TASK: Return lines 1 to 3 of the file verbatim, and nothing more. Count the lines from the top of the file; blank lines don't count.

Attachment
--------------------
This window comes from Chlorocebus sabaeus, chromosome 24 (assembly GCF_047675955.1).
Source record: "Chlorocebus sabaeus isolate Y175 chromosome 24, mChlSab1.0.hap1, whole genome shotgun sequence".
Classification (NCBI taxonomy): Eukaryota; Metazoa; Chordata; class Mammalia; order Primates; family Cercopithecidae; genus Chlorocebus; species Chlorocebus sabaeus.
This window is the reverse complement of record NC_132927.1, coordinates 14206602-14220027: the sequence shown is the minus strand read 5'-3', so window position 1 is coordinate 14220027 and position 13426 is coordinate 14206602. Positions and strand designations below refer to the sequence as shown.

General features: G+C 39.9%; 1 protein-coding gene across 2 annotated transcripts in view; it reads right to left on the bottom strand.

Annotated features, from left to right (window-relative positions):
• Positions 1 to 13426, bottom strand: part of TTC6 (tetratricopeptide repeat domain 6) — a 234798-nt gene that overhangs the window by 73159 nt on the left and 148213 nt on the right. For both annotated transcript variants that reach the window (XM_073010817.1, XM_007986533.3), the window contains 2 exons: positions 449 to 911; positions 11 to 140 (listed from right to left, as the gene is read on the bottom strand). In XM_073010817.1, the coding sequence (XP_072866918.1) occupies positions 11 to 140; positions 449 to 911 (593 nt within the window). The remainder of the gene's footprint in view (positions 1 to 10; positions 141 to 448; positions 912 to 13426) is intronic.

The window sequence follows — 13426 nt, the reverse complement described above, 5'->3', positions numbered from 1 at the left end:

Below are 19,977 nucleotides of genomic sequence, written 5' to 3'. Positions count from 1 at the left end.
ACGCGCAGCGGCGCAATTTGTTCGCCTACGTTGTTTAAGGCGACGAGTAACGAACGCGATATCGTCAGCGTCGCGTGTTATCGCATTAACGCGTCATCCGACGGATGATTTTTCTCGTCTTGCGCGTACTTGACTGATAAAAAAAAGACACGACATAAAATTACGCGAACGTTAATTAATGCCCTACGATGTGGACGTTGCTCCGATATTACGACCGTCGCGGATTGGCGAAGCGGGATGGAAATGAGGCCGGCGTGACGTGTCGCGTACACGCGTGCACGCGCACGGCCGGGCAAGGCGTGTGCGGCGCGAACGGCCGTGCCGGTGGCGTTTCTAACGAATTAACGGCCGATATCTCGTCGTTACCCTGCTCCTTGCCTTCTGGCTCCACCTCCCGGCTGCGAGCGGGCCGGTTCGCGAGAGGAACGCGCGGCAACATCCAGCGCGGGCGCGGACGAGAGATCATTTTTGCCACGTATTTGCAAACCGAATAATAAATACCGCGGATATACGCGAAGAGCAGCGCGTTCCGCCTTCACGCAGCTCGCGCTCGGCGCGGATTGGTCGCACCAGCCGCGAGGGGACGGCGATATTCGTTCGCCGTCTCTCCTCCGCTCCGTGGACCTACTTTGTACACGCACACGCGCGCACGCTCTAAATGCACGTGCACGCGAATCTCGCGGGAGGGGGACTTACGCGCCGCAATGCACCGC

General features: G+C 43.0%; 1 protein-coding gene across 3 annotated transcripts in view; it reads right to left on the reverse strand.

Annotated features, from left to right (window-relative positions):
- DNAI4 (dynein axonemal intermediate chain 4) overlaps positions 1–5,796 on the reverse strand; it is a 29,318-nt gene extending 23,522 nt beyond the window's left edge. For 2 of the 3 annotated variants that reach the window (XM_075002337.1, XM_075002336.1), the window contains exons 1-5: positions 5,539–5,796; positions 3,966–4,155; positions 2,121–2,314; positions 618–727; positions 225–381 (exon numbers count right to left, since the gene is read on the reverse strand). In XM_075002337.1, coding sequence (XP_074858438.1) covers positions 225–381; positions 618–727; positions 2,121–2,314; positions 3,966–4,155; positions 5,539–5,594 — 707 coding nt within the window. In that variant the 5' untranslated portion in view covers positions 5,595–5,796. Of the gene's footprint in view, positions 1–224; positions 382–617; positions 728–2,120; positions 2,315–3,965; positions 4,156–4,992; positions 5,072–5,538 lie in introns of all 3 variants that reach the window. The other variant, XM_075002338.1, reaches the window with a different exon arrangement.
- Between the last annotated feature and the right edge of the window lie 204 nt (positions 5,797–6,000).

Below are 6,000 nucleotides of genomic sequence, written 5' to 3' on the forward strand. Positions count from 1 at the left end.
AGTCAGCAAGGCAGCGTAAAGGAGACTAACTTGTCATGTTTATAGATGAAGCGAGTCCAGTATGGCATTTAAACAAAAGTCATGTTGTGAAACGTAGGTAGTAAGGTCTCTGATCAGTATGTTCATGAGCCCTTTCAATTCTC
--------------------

This window comes from Chlorocebus sabaeus, chromosome 24 (assembly GCF_047675955.1).
Source record: "Chlorocebus sabaeus isolate Y175 chromosome 24, mChlSab1.0.hap1, whole genome shotgun sequence".
Classification (NCBI taxonomy): Eukaryota; Metazoa; Chordata; class Mammalia; order Primates; family Cercopithecidae; genus Chlorocebus; species Chlorocebus sabaeus.